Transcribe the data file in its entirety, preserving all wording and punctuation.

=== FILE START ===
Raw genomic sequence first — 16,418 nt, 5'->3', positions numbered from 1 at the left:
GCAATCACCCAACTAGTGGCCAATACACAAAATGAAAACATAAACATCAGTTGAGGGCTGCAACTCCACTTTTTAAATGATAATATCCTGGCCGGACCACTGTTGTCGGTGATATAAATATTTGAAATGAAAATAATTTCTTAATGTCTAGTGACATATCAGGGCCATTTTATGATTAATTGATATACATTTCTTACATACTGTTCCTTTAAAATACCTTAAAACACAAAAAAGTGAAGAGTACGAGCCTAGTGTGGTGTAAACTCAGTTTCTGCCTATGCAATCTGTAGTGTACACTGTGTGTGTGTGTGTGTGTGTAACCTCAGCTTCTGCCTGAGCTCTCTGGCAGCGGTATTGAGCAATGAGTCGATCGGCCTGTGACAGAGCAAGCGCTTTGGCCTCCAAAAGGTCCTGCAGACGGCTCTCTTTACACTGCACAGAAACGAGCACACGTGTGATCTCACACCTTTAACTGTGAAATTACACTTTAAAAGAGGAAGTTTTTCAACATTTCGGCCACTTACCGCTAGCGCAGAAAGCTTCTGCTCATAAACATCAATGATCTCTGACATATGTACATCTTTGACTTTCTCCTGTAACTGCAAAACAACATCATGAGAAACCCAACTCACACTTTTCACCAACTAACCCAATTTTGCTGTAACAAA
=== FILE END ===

Raw genomic sequence first — 16,418 nt, 5'->3', positions numbered from 1 at the left:
GCAATCACCCAACTAGTGGCCAATACACAAAATGAAAACATAAACATCAGTTGAGGGCTGCAACTCCACTTTTTAAATGATAATATCCTGGCCGGACCACTGTTGTCGGTGATATAAATATTTGAAATGAAAATAATTTCTTAATGTCTAGTGACATATCAGGGCCATTTTATGATTAATTGATATACATTTCTTACATACTGTTCCTTTAAAATACCTTAAAACACAAAAAAGTGAAGAGTACGAGCCTAGTGTGGTGTAAACTCAGTTTCTGCCTATGCAATCTGTAGTGTACACTGTGTGTGTGTGTGTGTGTGTAACCTCAGCTTCTGCCTGAGCTCTCTGGCAGCGGTATTGAGCAATGAGTCGATCGGCCTGTGACAGAGCAAGCGCTTTGGCCTCCAAAAGGTCCTGCAGACGGCTCTCTTTACACTGCACAGAAACGAGCACACGTGTGATCTCACACCTTTAACTGTGAAATTACACTTTAAAAGAGGAAGTTTTTCAACATTTCGGCCACTTACCGCTAGCGCAGAAAGCTTCTGCTCATAAACATCAATGATCTCTGACATATGTACATCTTTGACTTTCTCCTGTAACTGCAAAACAACATCATGAGAAACCCAACTCACACTTTTCACCAACTAACCCAATTTTGCTGTAACAAA